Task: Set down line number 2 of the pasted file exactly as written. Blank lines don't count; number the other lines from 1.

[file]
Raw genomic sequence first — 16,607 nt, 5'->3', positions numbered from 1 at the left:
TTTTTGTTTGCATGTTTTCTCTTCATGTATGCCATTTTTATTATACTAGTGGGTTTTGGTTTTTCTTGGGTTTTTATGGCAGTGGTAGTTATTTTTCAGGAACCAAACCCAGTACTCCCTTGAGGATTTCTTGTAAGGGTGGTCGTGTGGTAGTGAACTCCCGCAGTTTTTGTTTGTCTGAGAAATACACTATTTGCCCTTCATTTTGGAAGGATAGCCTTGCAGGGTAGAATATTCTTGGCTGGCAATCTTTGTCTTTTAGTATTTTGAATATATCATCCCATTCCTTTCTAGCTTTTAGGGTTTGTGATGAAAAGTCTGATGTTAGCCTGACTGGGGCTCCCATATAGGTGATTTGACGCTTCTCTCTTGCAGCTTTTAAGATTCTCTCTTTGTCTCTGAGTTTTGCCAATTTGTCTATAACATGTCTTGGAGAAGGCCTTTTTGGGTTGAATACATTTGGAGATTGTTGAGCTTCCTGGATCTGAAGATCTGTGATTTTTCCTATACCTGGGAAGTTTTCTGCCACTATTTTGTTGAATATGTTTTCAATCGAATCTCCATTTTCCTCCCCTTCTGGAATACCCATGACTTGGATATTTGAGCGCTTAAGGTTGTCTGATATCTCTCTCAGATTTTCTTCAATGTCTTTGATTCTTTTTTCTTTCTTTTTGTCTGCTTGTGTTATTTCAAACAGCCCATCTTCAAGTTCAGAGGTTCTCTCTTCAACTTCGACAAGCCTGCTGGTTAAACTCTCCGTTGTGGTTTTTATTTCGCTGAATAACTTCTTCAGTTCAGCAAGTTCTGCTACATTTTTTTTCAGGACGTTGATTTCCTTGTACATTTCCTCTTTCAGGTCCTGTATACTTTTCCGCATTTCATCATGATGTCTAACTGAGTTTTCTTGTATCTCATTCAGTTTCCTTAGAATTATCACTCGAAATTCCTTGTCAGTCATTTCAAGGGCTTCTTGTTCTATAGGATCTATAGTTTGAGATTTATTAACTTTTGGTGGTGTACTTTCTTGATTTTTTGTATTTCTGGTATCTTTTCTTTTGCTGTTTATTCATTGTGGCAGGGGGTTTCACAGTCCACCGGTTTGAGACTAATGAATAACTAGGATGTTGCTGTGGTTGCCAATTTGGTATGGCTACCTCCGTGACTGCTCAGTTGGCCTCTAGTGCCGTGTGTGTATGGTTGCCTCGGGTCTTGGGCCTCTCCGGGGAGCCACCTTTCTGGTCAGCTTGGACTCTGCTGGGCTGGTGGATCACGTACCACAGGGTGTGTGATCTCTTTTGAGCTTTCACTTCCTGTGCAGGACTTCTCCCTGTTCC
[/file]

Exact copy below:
TTTTTGTTTGCATGTTTTCTCTTCATGTATGCCATTTTTATTATACTAGTGGGTTTTGGTTTTTCTTGGGTTTTTATGGCAGTGGTAGTTATTTTTCAGGAACCAAACCCAGTACTCCCTTGAGGATTTCTTGTAAGGGTGGTCGTGTGGTAGTGAACTCCCGCAGTTTTTGTTTGTCTGAGAAATACACTATTTGCCCTTCATTTTGGAAGGATAGCCTTGCAGGGTAGAATATTCTTGGCTGGCAATCTTTGTCTTTTAGTATTTTGAATATATCATCCCATTCCTTTCTAGCTTTTAGGGTTTGTGATGAAAAGTCTGATGTTAGCCTGACTGGGGCTCCCATATAGGTGATTTGACGCTTCTCTCTTGCAGCTTTTAAGATTCTCTCTTTGTCTCTGAGTTTTGCCAATTTGTCTATAACATGTCTTGGAGAAGGCCTTTTTGGGTTGAATACATTTGGAGATTGTTGAGCTTCCTGGATCTGAAGATCTGTGATTTTTCCTATACCTGGGAAGTTTTCTGCCACTATTTTGTTGAATATGTTTTCAATCGAATCTCCATTTTCCTCCCCTTCTGGAATACCCATGACTTGGATATTTGAGCGCTTAAGGTTGTCTGATATCTCTCTCAGATTTTCTTCAATGTCTTTGATTCTTTTTTCTTTCTTTTTGTCTGCTTGTGTTATTTCAAACAGCCCATCTTCAAGTTCAGAGGTTCTCTCTTCAACTTCGACAAGCCTGCTGGTTAAACTCTCCGTTGTGGTTTTTATTTCGCTGAATAACTTCTTCAGTTCAGCAAGTTCTGCTACATTTTTTTTCAGGACGTTGATTTCCTTGTACATTTCCTCTTTCAGGTCCTGTATACTTTTCCGCATTTCATCATGATGTCTAACTGAGTTTTCTTGTATCTCATTCAGTTTCCTTAGAATTATCACTCGAAATTCCTTGTCAGTCATTTCAAGGGCTTCTTGTTCTATAGGATCTATAGTTTGAGATTTATTAACTTTTGGTGGTGTACTTTCTTGATTTTTTGTATTTCTGGTATCTTTTCTTTTGCTGTTTATTCATTGTGGCAGGGGGTTTCACAGTCCACCGGTTTGAGACTAATGAATAACTAGGATGTTGCTGTGGTTGCCAATTTGGTATGGCTACCTCCGTGACTGCTCAGTTGGCCTCTAGTGCCGTGTGTGTATGGTTGCCTCGGGTCTTGGGCCTCTCCGGGGAGCCACCTTTCTGGTCAGCTTGGACTCTGCTGGGCTGGTGGATCACGTACCACAGGGTGTGTGATCTCTTTTGAGCTTTCACTTCCTGTGCAGGACTTCTCCCTGTTCC